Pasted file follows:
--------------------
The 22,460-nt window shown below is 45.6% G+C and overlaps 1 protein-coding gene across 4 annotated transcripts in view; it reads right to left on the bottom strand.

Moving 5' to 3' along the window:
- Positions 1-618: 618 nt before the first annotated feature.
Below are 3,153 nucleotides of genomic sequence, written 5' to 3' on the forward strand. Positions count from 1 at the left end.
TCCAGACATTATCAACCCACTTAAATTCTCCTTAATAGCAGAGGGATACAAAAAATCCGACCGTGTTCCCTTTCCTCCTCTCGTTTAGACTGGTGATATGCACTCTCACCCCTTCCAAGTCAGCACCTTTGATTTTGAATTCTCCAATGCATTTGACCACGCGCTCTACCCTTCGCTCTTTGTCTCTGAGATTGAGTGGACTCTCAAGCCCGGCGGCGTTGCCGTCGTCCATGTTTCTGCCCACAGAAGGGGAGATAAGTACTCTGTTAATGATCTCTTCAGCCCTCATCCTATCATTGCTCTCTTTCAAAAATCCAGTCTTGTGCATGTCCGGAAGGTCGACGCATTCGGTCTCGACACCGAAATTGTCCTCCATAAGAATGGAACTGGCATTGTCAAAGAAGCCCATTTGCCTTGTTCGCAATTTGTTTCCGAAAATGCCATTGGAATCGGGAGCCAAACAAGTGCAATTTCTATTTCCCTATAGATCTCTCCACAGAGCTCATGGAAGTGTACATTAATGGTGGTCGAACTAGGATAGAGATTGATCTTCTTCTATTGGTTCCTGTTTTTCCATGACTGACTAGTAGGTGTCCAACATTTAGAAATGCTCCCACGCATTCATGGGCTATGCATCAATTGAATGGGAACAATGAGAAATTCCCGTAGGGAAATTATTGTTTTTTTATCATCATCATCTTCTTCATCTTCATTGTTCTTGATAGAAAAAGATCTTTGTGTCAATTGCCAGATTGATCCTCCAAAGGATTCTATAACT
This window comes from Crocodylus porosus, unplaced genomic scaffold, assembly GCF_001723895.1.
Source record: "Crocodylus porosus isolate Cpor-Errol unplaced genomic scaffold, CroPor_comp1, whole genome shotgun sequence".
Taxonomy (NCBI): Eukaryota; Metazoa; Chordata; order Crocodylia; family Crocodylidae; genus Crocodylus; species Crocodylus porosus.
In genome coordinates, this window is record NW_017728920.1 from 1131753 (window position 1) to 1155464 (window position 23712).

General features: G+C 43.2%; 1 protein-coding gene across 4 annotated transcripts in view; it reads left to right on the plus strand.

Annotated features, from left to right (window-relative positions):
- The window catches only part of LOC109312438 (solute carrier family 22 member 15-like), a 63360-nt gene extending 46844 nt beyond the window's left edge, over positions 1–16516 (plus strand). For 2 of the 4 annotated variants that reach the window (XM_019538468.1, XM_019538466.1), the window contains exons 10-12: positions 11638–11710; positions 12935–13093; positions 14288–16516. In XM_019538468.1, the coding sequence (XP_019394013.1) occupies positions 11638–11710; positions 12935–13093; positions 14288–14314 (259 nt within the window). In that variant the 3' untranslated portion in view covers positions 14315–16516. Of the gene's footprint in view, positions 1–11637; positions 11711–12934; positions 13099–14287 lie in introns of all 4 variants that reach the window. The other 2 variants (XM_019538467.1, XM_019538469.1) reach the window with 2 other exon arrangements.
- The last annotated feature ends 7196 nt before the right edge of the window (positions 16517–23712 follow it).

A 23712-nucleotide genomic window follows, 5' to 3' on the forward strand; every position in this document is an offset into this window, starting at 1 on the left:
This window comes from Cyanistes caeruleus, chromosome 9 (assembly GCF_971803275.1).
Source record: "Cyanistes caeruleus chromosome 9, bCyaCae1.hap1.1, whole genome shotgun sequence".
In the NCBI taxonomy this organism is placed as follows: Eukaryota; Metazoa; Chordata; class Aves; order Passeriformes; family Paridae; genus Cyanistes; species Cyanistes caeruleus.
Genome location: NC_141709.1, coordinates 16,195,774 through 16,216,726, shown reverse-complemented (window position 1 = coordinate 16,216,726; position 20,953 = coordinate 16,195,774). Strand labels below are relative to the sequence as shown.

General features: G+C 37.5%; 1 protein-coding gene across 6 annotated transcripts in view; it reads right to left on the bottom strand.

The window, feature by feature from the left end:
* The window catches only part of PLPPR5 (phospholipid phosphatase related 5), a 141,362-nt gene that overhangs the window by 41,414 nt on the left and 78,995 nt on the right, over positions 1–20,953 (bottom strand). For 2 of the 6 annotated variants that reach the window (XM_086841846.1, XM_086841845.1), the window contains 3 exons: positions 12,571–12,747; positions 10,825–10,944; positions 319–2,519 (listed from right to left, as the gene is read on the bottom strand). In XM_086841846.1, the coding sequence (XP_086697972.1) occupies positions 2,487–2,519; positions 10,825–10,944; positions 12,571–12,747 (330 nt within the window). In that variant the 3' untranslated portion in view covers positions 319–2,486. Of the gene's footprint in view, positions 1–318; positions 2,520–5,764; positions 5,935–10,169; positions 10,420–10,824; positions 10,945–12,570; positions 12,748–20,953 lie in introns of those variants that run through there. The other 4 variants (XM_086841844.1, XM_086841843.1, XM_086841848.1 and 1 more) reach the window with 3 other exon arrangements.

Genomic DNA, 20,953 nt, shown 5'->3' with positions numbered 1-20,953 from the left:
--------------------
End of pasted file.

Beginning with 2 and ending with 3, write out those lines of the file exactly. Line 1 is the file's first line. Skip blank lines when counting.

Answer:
Moving 5' to 3' along the window:
- Positions 1-618: 618 nt before the first annotated feature.